With Artifacts in Azure DevOps you could easily setup a private NuGet feed. Here is a summary of the steps required for different scenarios from a .NET Core developer perspective.

Publish NuGet packages

First, we create a feed and then we publish out NuGet packages.

Create Feed

In Azure Portal, open Artifacts and click on Create Feed.

Create Feed

Enter a proper name and then select Create.

Enter Name

Done. :-) While you are here, click on Connect to feed and find the URL to the feed. You will need this in the following steps.

Next step is to publish NuGet packages. You can do this either in a DevOps pipeline, or locally.

Publish NuGet from DevOps

In your pipeline, add a new .NET Core task and then select command pack and configure the other options.

Now you could publish (or push as the say) the created NuGet packages. They are two ways to do this.

Option 1

In your pipeline, add a new .NET Core task and then select command push. Select the feed in the Target feed option.

The downside with this option is that you will get an error if you trying to publish a version that already exists. Not uncommon I guess if you have several libraries in your solution but only one has changed. There has been proposed a fix for this but it got rejected.

Option 2

If you want to avoid errors if you try to publish a NuGet packet version that already exists, use this instead.

In your pipeline, add the task NuGet Authenticate. You do not need to configure anything.

Next, add a Command line task and use the following script:

dotnet nuget push --api-key AzureArtifacts --skip-duplicate --source https://pkgs.dev.azure.com/pekspro/MyNugetExperiment/_packaging/MyNugetExperiement/nuget/v3/index.json $(Build.ArtifactStagingDirectory)/*.nupkg 

To find the URL to use, go to Artifacts, select your feed and then Connect to feed.

Publish NuGet locally

Strangely, there is no option to upload NuGet packages from the web portal. At least I have not found a way to do so. But you could to it by using the command line.

The first step is to create a personal access token. In the portal, open your profile.

Select Profile

Then, in the menu select Personal Access Token and then New Token. Enter a name, and under Scope - Packaging select Read & write.

Select Profile

Copy the access key, open a console, and run this command.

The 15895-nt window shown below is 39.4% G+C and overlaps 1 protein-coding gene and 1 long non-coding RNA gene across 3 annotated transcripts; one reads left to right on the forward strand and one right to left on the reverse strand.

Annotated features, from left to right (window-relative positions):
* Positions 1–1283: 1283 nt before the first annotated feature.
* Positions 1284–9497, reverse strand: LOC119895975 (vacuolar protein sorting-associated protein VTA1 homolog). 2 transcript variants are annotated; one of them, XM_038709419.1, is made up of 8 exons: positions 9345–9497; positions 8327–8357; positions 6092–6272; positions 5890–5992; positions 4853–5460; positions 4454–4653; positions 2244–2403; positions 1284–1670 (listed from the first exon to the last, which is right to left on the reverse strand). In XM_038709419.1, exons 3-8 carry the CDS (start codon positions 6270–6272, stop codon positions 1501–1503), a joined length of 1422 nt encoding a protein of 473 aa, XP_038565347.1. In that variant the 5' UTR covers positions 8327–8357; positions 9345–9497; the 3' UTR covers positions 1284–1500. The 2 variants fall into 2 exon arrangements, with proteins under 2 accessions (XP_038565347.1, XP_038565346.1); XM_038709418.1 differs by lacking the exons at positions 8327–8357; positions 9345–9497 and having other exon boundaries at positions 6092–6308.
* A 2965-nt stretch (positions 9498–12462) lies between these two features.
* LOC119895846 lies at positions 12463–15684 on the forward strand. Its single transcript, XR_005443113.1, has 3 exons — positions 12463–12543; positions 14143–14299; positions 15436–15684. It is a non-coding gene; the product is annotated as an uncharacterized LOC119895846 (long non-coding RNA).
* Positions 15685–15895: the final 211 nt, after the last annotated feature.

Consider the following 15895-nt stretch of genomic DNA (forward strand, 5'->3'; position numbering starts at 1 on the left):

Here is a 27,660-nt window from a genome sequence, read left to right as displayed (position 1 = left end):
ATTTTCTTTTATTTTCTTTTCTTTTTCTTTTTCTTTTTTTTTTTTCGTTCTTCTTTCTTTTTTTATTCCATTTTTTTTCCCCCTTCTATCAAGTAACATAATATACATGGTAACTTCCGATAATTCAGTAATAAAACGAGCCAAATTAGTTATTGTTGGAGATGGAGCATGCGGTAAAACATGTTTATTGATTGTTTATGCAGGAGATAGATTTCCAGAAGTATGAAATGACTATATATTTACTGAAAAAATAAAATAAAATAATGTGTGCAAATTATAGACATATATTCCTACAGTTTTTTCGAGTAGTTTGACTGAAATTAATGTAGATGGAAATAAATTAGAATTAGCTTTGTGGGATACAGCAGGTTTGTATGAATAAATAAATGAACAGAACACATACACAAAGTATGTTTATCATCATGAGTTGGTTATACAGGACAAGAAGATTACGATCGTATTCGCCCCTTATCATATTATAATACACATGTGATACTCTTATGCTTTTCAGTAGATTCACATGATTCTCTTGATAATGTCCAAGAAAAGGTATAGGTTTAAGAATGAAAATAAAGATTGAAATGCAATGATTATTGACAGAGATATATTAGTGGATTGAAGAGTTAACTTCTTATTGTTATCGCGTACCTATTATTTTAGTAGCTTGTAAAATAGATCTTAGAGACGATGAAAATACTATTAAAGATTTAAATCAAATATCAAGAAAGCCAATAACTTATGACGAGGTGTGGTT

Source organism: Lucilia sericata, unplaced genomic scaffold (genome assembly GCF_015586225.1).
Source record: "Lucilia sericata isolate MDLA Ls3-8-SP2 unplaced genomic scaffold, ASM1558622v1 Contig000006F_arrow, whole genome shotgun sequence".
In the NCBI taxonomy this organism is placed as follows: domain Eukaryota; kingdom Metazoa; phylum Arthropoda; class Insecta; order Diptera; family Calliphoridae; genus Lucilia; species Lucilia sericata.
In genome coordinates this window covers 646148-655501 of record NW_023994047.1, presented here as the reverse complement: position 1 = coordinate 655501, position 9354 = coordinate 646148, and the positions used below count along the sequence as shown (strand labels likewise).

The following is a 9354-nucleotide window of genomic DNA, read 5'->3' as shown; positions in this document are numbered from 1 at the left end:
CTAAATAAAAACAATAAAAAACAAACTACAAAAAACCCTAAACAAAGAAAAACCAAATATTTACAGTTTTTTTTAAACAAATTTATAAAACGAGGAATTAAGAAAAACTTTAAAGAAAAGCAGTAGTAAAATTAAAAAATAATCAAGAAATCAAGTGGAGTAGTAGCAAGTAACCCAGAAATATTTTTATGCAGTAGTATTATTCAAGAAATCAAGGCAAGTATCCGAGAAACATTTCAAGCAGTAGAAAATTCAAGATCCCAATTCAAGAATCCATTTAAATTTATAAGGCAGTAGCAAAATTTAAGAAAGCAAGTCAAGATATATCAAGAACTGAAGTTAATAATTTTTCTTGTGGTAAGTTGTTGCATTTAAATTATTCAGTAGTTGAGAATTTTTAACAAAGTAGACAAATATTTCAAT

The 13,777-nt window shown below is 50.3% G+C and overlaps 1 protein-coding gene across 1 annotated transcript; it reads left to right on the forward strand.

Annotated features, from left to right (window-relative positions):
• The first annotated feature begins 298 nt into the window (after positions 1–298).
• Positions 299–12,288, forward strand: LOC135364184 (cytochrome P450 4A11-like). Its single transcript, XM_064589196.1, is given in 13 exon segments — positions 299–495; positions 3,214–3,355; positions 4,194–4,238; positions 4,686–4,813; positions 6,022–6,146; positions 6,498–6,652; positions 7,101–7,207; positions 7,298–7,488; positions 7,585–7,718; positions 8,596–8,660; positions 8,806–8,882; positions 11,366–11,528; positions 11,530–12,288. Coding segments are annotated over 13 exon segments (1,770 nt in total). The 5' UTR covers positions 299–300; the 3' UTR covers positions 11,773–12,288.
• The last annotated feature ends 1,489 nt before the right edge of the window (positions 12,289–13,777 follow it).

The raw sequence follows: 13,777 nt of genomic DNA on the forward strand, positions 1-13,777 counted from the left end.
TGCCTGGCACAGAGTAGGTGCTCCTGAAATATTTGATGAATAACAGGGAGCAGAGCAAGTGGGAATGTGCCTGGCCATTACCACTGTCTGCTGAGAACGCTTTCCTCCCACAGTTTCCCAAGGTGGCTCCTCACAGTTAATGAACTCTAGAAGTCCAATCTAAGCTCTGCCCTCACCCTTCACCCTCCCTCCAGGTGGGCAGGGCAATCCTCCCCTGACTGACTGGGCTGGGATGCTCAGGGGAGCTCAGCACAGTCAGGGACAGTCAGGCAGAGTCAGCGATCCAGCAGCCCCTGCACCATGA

dotnet nuget add source https://pkgs.dev.azure.com/pekspro/MyNugetExperiment/_packaging/MyNugetExperiement/nuget/v3/index.json --name "MyGetFeed" --username [Your e-mail address] --password [The access key]

To find the URL to use, go to Artifacts, select your feed, and then Connect to feed.

If you later want to remove your feed, run this command:

dotnet nuget remove source "MyNugGetFeed"

Now to the fun stuff. To upload a NuGet package, run this command:

dotnet nuget push .\MyNugetLibrary.1.0.0.nupkg --source "MyNuGetFeed" --api-key whatever

Note that you have to enter an api-key, but the value does not matter.

Consume NuGet packages

When the feed and the NuGet packages are in place, we make sure we could consume these in our projects. Both locally and in our build pipeline.

Consume NuGet packages locally

If you have configured your system to be able to upload NuGet packets from the console, as described earlier, you should also be able to consume NuGet packages locally. Otherwise I suggest you to look on the options on Artifacts - your feed - Connect to feed.

In most cases the best option is add a nuget.config file to your project, in the same folder as your .csproj or .sln file. It should look something like this:

<?xml version="1.0" encoding="utf-8"?>
    <add key="MyNugetExperiement" value="https://pkgs.dev.azure.com/pekspro/MyNugetExperiment/_packaging/MyNugetExperiement/nuget/v3/index.json" />

In whatever way you have configured the NuGet package source, you should now see it in Visual Studio.

Select Package Source

Setup your pipeline

In your pipeline, select the Restore task and look for the Feeds and authentication options. Here you could select to use the sources from nuget.config file, like suggested in previous step. But you could also select the feed like I have done here:

Setup pipeline


I just recently learned how to configure a NuGet service, and I must say this was easier than expected. There are some steps that could be improved, especially when it comes to publish NuGet packages, but the workarounds are not too bad.

I have not check what to do if you are using .NET Framework, but many of the steps should be similar if not the same.

More information about Artifacts is found in the documentation.